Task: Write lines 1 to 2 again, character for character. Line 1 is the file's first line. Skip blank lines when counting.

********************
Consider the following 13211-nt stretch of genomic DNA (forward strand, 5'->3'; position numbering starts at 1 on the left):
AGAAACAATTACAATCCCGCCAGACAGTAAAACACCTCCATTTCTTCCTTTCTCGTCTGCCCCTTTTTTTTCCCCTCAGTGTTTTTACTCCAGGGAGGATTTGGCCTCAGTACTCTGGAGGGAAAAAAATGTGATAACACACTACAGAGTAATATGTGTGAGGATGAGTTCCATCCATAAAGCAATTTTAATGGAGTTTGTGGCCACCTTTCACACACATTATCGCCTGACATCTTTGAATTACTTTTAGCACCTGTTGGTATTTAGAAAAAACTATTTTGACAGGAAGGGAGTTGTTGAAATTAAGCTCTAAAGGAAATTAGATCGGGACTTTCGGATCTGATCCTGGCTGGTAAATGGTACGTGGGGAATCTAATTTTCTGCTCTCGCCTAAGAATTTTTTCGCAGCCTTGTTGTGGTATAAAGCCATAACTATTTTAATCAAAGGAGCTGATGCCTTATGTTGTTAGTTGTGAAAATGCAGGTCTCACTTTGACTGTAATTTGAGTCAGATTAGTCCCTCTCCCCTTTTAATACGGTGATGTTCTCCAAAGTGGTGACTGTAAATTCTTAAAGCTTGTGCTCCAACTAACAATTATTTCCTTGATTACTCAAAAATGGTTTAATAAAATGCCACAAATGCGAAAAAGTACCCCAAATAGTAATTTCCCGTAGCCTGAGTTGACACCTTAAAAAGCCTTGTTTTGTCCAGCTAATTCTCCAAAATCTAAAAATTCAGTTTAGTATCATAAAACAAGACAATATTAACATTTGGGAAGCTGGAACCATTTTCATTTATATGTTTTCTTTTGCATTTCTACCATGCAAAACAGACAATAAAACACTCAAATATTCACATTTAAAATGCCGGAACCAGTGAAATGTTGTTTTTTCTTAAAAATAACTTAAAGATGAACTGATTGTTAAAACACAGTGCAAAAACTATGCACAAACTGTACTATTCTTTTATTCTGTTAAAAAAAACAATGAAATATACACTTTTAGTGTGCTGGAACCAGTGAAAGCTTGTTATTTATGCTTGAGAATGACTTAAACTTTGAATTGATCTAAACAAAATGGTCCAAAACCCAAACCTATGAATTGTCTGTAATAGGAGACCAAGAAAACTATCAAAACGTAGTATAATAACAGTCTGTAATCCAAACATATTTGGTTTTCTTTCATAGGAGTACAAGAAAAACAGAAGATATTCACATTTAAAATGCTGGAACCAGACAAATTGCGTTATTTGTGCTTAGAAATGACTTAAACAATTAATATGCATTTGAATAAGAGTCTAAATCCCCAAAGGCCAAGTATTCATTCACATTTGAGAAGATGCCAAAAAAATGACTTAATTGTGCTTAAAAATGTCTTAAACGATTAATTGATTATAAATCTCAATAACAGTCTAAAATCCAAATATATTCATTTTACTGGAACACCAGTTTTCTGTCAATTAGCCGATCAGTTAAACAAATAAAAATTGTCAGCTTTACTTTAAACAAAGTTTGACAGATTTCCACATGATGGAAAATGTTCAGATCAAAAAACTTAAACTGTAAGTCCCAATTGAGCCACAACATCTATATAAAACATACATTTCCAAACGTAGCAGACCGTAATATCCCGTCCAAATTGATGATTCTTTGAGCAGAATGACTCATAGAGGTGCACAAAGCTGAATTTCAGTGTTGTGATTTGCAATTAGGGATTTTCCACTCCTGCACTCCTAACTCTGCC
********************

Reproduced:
Consider the following 13211-nt stretch of genomic DNA (forward strand, 5'->3'; position numbering starts at 1 on the left):
AGAAACAATTACAATCCCGCCAGACAGTAAAACACCTCCATTTCTTCCTTTCTCGTCTGCCCCTTTTTTTTCCCCTCAGTGTTTTTACTCCAGGGAGGATTTGGCCTCAGTACTCTGGAGGGAAAAAAATGTGATAACACACTACAGAGTAATATGTGTGAGGATGAGTTCCATCCATAAAGCAATTTTAATGGAGTTTGTGGCCACCTTTCACACACATTATCGCCTGACATCTTTGAATTACTTTTAGCACCTGTTGGTATTTAGAAAAAACTATTTTGACAGGAAGGGAGTTGTTGAAATTAAGCTCTAAAGGAAATTAGATCGGGACTTTCGGATCTGATCCTGGCTGGTAAATGGTACGTGGGGAATCTAATTTTCTGCTCTCGCCTAAGAATTTTTTCGCAGCCTTGTTGTGGTATAAAGCCATAACTATTTTAATCAAAGGAGCTGATGCCTTATGTTGTTAGTTGTGAAAATGCAGGTCTCACTTTGACTGTAATTTGAGTCAGATTAGTCCCTCTCCCCTTTTAATACGGTGATGTTCTCCAAAGTGGTGACTGTAAATTCTTAAAGCTTGTGCTCCAACTAACAATTATTTCCTTGATTACTCAAAAATGGTTTAATAAAATGCCACAAATGCGAAAAAGTACCCCAAATAGTAATTTCCCGTAGCCTGAGTTGACACCTTAAAAAGCCTTGTTTTGTCCAGCTAATTCTCCAAAATCTAAAAATTCAGTTTAGTATCATAAAACAAGACAATATTAACATTTGGGAAGCTGGAACCATTTTCATTTATATGTTTTCTTTTGCATTTCTACCATGCAAAACAGACAATAAAACACTCAAATATTCACATTTAAAATGCCGGAACCAGTGAAATGTTGTTTTTTCTTAAAAATAACTTAAAGATGAACTGATTGTTAAAACACAGTGCAAAAACTATGCACAAACTGTACTATTCTTTTATTCTGTTAAAAAAAACAATGAAATATACACTTTTAGTGTGCTGGAACCAGTGAAAGCTTGTTATTTATGCTTGAGAATGACTTAAACTTTGAATTGATCTAAACAAAATGGTCCAAAACCCAAACCTATGAATTGTCTGTAATAGGAGACCAAGAAAACTATCAAAACGTAGTATAATAACAGTCTGTAATCCAAACATATTTGGTTTTCTTTCATAGGAGTACAAGAAAAACAGAAGATATTCACATTTAAAATGCTGGAACCAGACAAATTGCGTTATTTGTGCTTAGAAATGACTTAAACAATTAATATGCATTTGAATAAGAGTCTAAATCCCCAAAGGCCAAGTATTCATTCACATTTGAGAAGATGCCAAAAAAATGACTTAATTGTGCTTAAAAATGTCTTAAACGATTAATTGATTATAAATCTCAATAACAGTCTAAAATCCAAATATATTCATTTTACTGGAACACCAGTTTTCTGTCAATTAGCCGATCAGTTAAACAAATAAAAATTGTCAGCTTTACTTTAAACAAAGTTTGACAGATTTCCACATGATGGAAAATGTTCAGATCAAAAAACTTAAACTGTAAGTCCCAATTGAGCCACAACATCTATATAAAACATACATTTCCAAACGTAGCAGACCGTAATATCCCGTCCAAATTGATGATTCTTTGAGCAGAATGACTCATAGAGGTGCACAAAGCTGAATTTCAGTGTTGTGATTTGCAATTAGGGATTTTCCACTCCTGCACTCCTAACTCTGCC